Images in order of apperance:

Some final explanations.

Time is scary. Yet after the terrible failure of my grand father clocks which now decaying in some unknown folder, I was left to wonder what to use to showcase this terrible curse that afflicts us all. I brained stormed some ideas, playing around with different concepts, and it is only now, as I am finishing my piece that I notice that the clock simply did not work. I changed my focus, looking at how the surroundings could portray an uneasy feeling of a complete lack of control over our decisions. I chose to depict a prison. I like the idea of a window with bars present to cast a shadow on the scene.

I worked on the walls as this permitted my to design the space for the windows. I decided on a table to give a support to the next object that would imply uncanny. A telephone hanging from the table, I hope, should imply quit a lot. Why is it hanging? The phone in my depicts the only connection to the outside world for the unknown convict. I played around with some designs for the phone, preferring a weird looking one to a more traditional one. I tried to convey the feeling that though the scene seems quit serene thanks to the sun light, the viewer is still stuck inside. I find working with light quit difficult, as it seemed that I kept changing the direction or the settings.

So here are some of my trials at playing with light, though I was doing it wrong. I kind of like the idea of an open roof, giving a fully lit interior. Number 2 portrays that the best. I will now work mainly from number 3, adding a mat painting through the windows. Number 5 shows the "Grand-Father Catastrophe"








I will scan all my drawings tomorrow as they are not in my possession right now.

Number 5 really makes me laugh.

Sunday, January 16, 2011

The Shining Review

It is always hard to scare someone without any special effects. Stanley Kubrick in his film the Shining, brings out the sordid through the acting and the very minimal set. The cast is extremely limited, consisting of simply three main actors with other minor characters serving as a back drop to their madness.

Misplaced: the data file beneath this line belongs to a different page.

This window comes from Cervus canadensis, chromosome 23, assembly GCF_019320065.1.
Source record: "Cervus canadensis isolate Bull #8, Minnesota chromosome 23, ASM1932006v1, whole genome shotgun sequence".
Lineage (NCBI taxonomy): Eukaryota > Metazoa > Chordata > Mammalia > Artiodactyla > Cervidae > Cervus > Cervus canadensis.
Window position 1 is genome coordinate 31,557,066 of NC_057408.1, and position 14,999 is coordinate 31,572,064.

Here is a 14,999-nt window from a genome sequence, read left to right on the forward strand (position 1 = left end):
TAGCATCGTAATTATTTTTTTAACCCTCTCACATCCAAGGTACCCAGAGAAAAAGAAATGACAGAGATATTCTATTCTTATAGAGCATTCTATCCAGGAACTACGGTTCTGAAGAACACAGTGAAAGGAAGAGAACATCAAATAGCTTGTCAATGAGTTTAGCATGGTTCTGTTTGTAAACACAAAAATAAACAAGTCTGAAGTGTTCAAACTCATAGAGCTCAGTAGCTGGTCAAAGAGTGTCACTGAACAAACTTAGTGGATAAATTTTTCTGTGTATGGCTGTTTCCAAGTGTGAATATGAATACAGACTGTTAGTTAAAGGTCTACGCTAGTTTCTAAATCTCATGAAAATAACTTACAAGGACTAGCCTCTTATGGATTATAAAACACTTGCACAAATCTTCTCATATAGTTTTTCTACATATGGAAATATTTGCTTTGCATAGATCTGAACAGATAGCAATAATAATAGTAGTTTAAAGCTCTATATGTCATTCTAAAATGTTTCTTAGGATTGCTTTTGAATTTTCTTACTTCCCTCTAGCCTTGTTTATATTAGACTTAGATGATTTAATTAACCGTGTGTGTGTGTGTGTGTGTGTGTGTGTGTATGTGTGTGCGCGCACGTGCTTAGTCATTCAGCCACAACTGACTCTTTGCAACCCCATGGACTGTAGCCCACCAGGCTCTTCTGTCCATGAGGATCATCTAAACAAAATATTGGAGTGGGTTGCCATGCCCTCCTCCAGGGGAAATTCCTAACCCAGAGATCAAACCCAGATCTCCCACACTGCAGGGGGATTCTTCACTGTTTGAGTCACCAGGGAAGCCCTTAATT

The main cast is introduced to us quit gently at first. Their is nothing special to note about them, as they just seem to be a normal trio of a family. The film properly starts when the snow storm cuts off the three from the rest of the world. This is when everything goes down into nothing. Their is an ambiguity to the film that seeps through every of its aspects. The unnatural is fused with the real, leaving us wondering who is actually right. We are lacking a real observer into what is happening in the hotel. Each character revolves around himself, and lets that influence his perception of the other two. The lack of trust is further accentuated by the desperate feeling of uselessness shown by the subsidiary characters such as Dick Hallorann, the cook who shares the same psychic gifts as Danny, the son of Jack and Wendy. He feels something is wrong and decides to come back to see. It takes him a long time to get there, as we see him regularly making his way to the hard to reach hotel. Yet his influence on the characters is minimal as all the wait comes to naught when he is brutally murdered by Jack. 

This confirms quit early in the film that we are left to believe one of the three protagonists. Two of them speak to themselves or to some imaginary character, while the third Wendy, seems lost in her own terrible imagination, that leads her to believe that Jack has always been insane, which may or may not be true, but once again we might not be sure. This constant unknown creates a dreadful feeling of unease, which is further accentuated by the incredible neutrality and minimality of the hotel. Its impressive size is countered by an interesting set of geometrical designs that seem to shrink the whole scene. The curious ambiguity is well shown when we are following Danny on his little tricycle, in a child's version of the opening sequence of "The Naked Gun".